The Kimberley Process Certification Scheme prevents conflict diamonds from entering the legitimate diamond supply chain | Photo courtesy of De Beers Canada
The certification scheme to regulate the trade in rough diamonds is flawed. This is the conclusion that author Ian Smillie, one of the main architects
behind the initiative to rid the world of rough diamonds, makes in his new book Blood on the Stone: Greed, Corruption and War in the Global Diamond Trade.
The Kimberley Process Certification Scheme (KPCS) is designed to prevent rough diamonds from being used to finance armed conflicts and rebel movements. All
diamonds from a given country must go out with that government’s certificate — creating an auditable trail of where the diamonds come from. “For example,
if Guinea says they exported 1,000 carats worth $1 million to Israel, it should show on Israel’s report too,” Smillie said. “The whole process was
negotiated by governments, with industry and NGOs participating, and is strengthened by the national regulations created to support it,” he explained. But
the KPCS is not working because governments will not get tough with each other.
Smillie, development consultant and chair of the board of the Diamond Development Initiative, first became active in the movement to address the conflict
diamond issue over a decade ago as part of a team for Partnership Africa Canada, which launched a report, “The Heart of the Matter,” detailing proof that
smuggling, crime and terror was infecting the diamond trade.
To address the situation, a public campaign was launched to grab the media’s attention — and to make the diamond industry respond. “De Beers was the one
that began to realize they couldn’t keep denying the situation, and when the UN Security Council took interest in 2000, the idea of a certification system
for rough diamonds took form, and only three years later the KPCS was launched,” Smillie recalled.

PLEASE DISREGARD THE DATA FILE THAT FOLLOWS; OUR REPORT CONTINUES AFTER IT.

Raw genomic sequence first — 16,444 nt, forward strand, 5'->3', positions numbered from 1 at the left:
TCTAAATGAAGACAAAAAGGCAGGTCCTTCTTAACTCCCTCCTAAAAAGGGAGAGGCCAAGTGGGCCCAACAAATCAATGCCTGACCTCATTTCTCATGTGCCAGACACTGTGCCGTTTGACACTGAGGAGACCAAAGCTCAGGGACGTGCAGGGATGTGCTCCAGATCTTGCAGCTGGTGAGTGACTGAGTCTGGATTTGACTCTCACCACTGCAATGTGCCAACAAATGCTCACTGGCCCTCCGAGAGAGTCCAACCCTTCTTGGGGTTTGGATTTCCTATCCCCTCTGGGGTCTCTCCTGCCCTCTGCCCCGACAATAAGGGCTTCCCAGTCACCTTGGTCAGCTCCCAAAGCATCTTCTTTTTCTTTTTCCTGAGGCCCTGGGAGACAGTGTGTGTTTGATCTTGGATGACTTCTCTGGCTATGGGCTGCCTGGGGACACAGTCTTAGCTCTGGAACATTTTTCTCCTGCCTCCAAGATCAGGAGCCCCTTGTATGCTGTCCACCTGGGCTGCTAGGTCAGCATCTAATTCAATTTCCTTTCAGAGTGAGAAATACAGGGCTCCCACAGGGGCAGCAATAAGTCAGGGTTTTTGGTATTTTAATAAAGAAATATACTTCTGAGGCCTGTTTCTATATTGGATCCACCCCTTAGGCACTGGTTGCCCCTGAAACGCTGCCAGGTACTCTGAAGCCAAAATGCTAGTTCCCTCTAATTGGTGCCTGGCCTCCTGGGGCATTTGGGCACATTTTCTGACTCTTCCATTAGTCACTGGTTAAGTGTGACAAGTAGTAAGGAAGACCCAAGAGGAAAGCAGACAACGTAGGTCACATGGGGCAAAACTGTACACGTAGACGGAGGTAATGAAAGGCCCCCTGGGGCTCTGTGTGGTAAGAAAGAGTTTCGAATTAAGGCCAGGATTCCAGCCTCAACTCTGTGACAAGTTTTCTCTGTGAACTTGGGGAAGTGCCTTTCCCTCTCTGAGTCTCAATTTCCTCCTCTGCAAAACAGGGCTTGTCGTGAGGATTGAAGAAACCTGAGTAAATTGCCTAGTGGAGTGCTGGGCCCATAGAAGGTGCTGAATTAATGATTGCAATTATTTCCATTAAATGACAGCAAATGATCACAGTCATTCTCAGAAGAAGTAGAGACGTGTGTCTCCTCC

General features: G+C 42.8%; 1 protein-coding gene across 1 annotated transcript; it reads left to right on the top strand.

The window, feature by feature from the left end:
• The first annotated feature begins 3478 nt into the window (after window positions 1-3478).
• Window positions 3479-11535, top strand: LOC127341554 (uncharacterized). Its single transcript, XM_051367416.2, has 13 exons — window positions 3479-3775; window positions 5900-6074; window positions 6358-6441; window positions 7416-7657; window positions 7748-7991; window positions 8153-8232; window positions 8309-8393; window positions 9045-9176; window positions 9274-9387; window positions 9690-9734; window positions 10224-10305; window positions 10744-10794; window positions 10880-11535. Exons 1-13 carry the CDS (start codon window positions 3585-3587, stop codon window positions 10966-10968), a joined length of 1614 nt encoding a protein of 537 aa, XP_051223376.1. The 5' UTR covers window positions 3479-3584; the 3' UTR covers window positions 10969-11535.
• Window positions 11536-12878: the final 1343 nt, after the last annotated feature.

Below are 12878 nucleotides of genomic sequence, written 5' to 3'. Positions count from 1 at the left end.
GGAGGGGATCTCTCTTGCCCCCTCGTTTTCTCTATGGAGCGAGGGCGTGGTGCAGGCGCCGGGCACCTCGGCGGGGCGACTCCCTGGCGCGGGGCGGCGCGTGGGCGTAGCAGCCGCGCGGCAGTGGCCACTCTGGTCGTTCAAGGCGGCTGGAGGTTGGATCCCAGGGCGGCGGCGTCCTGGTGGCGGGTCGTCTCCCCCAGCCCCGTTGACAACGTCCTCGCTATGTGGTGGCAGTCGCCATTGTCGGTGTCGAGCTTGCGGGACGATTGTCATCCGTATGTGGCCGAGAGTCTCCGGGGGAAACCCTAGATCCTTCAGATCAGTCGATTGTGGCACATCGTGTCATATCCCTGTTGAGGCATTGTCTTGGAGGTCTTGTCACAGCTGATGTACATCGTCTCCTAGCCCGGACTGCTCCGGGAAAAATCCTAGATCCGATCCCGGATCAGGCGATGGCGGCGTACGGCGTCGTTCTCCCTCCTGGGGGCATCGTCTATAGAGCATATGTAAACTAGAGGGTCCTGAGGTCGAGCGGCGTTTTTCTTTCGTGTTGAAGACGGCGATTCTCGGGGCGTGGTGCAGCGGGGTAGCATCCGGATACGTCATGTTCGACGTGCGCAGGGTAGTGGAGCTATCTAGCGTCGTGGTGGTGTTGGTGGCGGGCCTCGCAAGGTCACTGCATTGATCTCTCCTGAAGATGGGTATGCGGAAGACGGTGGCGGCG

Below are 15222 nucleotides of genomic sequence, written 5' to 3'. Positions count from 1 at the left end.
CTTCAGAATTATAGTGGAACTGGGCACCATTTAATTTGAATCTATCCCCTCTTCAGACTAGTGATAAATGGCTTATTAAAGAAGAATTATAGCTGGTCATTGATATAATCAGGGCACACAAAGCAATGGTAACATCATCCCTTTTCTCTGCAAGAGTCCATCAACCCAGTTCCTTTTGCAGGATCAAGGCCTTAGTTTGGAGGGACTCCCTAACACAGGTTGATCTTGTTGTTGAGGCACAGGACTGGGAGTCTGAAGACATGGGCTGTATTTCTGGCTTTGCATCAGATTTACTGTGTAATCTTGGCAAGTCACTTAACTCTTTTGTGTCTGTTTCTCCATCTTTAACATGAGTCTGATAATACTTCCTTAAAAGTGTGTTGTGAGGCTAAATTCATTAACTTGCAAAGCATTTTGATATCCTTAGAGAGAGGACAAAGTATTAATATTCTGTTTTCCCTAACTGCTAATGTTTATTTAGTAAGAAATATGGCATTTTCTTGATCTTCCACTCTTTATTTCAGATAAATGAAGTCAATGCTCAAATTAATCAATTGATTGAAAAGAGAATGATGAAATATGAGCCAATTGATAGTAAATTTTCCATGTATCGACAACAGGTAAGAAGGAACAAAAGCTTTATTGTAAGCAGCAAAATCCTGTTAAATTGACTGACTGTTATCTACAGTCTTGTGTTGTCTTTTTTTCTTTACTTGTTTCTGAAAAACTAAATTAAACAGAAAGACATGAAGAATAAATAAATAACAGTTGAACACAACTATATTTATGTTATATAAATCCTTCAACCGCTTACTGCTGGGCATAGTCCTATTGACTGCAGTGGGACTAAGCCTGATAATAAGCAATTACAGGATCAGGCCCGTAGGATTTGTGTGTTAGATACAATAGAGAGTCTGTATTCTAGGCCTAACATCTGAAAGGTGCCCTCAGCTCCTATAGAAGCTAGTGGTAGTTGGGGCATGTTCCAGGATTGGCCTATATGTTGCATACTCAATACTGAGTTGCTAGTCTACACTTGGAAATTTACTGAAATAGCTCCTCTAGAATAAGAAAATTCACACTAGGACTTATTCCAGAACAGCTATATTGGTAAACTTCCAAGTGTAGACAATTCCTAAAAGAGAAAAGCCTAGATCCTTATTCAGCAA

Seven years later, the weaknesses of the scheme are clear to Smillie. “It’s based on consensus, so 100 per cent agreement is required to suspend a
country,” he explained. In the UN Security Council, only five countries have veto power; in the Kimberly Process, all 75 do.
Chantal Lavoie, acting CEO and COO, De Beers Canada, defended the KPCS and argued that it has evolved into an effective mechanism for stemming the trade in
conflict diamonds, and is recognized as a unique conflict-prevention instrument to promote peace and security. “That has been the KPCS’s most remarkable
contribution to the restoration of peace in Central and West Africa,” he said.
Lavoie, however, acknowledged that the KPCS has its limits. “The KPCS has come under increasing criticism from sections of the international community
following revelations of alleged human rights abuses in the artisanal diamond fields of Zimbabwe,” he added. “De Beers does not operate in Zimbabwe but, as
a responsible industry leader and founding member of the World Diamond Council (WDC), we are working with all stakeholders towards a constructive and
sustainable solution to the issue.”
De Beers has been a leading advocate for a working group on KP reform. As a member of the WDC, De Beers calls upon governments to review and renew their
commitment to the KPCS by providing it with the support and resources it needs, and by establishing coherent and strategic engagement between those
responsible for KPCS compliance and other branches of government, including security forces, customs and border control authorities, and the judiciary.
“What is clear is that the KPCS has proven that it does have teeth,” said Lavoie. “It is the only international organization that has been able to call the Zimbabwean government to account and effect positive change in the way it manages its diamond sector.”
If these reforms and improvements to the system don’t happen, Smillie said they may need to look at a real, tough consumer campaign. “The time may come
soon to start telling people that diamonds can’t be trusted,” he said. “My druthers are to not go after industry — they’ve been pretty good, and are
pushing for human rights inclusion. We have to go after the governments. However, industry would likely be the first unfortunate victim of such a